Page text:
Adding Sound

Make your users’ experience even more engaging by adding sounds to your interface. You’ll see, this is really easy to do. For starters, click on the buttons below to hear what I mean.


Creating the button

1 Open a new Flash document. Select the Rectangle tool (R) and draw a rectangle with rounded corners on stage. You can do it by clicking and dragging the mouse. With the mouse button still pressed, press the down arrow on your keyboard and the rounded corners will start to appear. Once satisified with the shape, release the mouse button.

A button with rounded corners.

Draw a simple button, it doesn’t have to look like the one above for the purpose of this tutorial. 

2 Select the shape you just made and press F8 to create a symbol out of it. In the Convert to Symbol dialog box that appears, choose Button as type and call it my blue button or whatever you like and click OK.

Your button is now stored in the library.

Importing the sound

3 Now, you’ll have to import a sound into flash that you’ll use with this button. Since this is an event sound – a sound that is heard when something happens, like a button clicked, as in this case – it has to have a small file size and good quality. The WAV format is excellent for this purpose.

If you don’t happen to have a WAV sound file nearby, download the sound file for this tutorial.

Now, once you unzipped the sound, do the following:

In flash, select File > Import > Import to Library, find your wav file and select it, click Import to Library. Open the library (Window > Library), and you’ll see your sound in it. Select the sound, and you’ll see that you can hear it if you press the little play button in the preview window of the library.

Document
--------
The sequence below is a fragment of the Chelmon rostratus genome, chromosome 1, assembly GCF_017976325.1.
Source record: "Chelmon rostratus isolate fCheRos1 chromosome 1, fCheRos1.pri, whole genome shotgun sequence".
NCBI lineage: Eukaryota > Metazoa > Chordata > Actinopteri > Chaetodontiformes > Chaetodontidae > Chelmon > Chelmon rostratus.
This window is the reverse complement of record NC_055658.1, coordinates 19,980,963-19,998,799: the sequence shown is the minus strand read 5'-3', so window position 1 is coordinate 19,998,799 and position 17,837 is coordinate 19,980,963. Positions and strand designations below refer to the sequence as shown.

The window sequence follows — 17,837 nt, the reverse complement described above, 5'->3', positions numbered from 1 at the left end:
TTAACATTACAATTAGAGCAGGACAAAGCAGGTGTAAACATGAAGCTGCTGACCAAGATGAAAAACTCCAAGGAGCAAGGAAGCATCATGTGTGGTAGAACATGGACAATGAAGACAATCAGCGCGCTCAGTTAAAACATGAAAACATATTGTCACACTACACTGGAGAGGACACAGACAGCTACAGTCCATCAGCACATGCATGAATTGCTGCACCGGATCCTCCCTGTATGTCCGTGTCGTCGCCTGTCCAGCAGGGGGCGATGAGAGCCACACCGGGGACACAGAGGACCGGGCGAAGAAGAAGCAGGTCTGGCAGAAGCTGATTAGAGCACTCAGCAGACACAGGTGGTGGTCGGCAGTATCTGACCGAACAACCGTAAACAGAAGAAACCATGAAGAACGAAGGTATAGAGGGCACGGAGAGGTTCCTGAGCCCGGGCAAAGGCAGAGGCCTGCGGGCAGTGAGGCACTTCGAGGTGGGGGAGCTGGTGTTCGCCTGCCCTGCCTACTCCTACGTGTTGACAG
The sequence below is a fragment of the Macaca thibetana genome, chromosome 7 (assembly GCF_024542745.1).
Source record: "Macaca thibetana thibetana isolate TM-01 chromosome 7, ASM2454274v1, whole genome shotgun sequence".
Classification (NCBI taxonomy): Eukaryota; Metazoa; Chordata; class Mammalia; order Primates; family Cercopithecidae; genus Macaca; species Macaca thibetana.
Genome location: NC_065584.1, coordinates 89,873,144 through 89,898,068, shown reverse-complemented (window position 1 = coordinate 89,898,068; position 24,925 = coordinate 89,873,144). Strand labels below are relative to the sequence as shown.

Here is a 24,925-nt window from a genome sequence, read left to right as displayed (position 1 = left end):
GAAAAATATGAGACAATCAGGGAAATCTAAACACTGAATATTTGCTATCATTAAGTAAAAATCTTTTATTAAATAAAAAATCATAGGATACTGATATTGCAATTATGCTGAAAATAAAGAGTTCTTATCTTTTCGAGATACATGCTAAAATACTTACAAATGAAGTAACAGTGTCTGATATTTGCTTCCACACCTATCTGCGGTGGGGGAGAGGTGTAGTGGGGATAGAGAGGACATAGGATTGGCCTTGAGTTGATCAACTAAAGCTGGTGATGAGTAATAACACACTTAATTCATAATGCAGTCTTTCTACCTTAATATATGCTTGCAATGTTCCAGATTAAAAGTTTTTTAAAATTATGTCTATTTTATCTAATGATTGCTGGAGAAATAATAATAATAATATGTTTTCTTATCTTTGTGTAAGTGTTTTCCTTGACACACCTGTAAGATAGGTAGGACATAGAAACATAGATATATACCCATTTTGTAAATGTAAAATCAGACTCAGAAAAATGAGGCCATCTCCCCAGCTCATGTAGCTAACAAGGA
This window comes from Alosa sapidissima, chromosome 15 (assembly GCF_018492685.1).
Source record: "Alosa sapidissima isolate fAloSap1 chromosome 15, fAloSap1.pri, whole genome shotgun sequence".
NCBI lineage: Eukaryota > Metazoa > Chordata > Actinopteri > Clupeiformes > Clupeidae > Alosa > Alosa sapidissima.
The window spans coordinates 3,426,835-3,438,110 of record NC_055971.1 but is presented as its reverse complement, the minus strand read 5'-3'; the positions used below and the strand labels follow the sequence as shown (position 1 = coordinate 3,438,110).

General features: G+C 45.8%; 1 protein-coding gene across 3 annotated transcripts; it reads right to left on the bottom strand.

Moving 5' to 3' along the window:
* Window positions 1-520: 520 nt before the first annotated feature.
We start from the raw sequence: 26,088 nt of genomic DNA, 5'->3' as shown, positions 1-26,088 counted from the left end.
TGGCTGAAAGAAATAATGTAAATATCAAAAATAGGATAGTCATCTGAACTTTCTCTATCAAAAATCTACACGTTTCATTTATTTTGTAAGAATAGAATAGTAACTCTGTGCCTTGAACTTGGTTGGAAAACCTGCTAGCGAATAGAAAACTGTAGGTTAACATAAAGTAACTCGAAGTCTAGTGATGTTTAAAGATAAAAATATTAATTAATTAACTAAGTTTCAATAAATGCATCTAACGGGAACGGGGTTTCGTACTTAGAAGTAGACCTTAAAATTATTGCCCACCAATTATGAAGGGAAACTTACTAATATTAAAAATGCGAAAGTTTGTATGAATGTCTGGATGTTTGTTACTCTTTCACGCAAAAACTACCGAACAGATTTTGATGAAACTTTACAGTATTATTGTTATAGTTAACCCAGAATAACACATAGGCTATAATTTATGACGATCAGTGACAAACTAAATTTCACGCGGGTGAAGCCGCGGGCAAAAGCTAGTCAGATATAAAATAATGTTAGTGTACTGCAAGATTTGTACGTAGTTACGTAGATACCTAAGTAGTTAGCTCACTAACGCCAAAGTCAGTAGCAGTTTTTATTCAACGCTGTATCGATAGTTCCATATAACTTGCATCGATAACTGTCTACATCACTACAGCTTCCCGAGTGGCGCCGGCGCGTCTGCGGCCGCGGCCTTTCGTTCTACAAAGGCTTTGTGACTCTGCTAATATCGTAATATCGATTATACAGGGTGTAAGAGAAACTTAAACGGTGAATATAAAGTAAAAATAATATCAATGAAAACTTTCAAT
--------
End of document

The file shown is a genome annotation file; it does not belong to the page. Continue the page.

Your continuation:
Listening to a sound in the library.

4 Right-click on the clicking.wav sound and select Export Settings. In the Sound settings dialog box that appears, choose ADPCM as the Compression setting and click OK. This option is ideal for a short WAV sound like this one.

Inserting the sound into the button

5 Double-click on your button (my blue button) in the library, and you will enter inside it – you’ll see the button’s timeline with its four states: Up, Over, Down and Hit. Lock every layer with graphics in it (you’ll probably have just one if you didn’t make a complex button like me). Right-click on the Hit frame of every layer and select Insert Frame from the pop-up menu.

The button timeline.

6 Create a new layer and call it sound. Right-click on its Down keyframe and select Insert Keyframe. After that, right-click on its Hit keyframe and select Remove Frames. You should have the exactly same situation as shown in the image below.

Setting up the button's sound layer.

You had to remove the Hit keyframe of the sound layer, otherwise, the button wouldn’t work. The Hit keyframe defines the clickable area of a button. If there’s a sound in it, flash won’t be able to make it clickable.

7 Now, go to the library, and drag the clicking.wav sound into the Down keyframe of the sound layer. If you have problems doing it, first select the keyframe, then drag and drop the sound in it.

The sound placed in the Down keyframe of the button.

In this way, when the user clicks the button, the sound will be heard. If you placed the sound in the Over keyframe, it would be heard when the user placed the mouse over the button without clicking it. When the sound is placed in the Up keyframe,it is heard when the user moves the mouse over the button and moves it back outside.

Cool. Now, go back to the main scene by double-clicking anywhere on the empty portions of the stage. Test your movie. Click the button – the sound should be heard!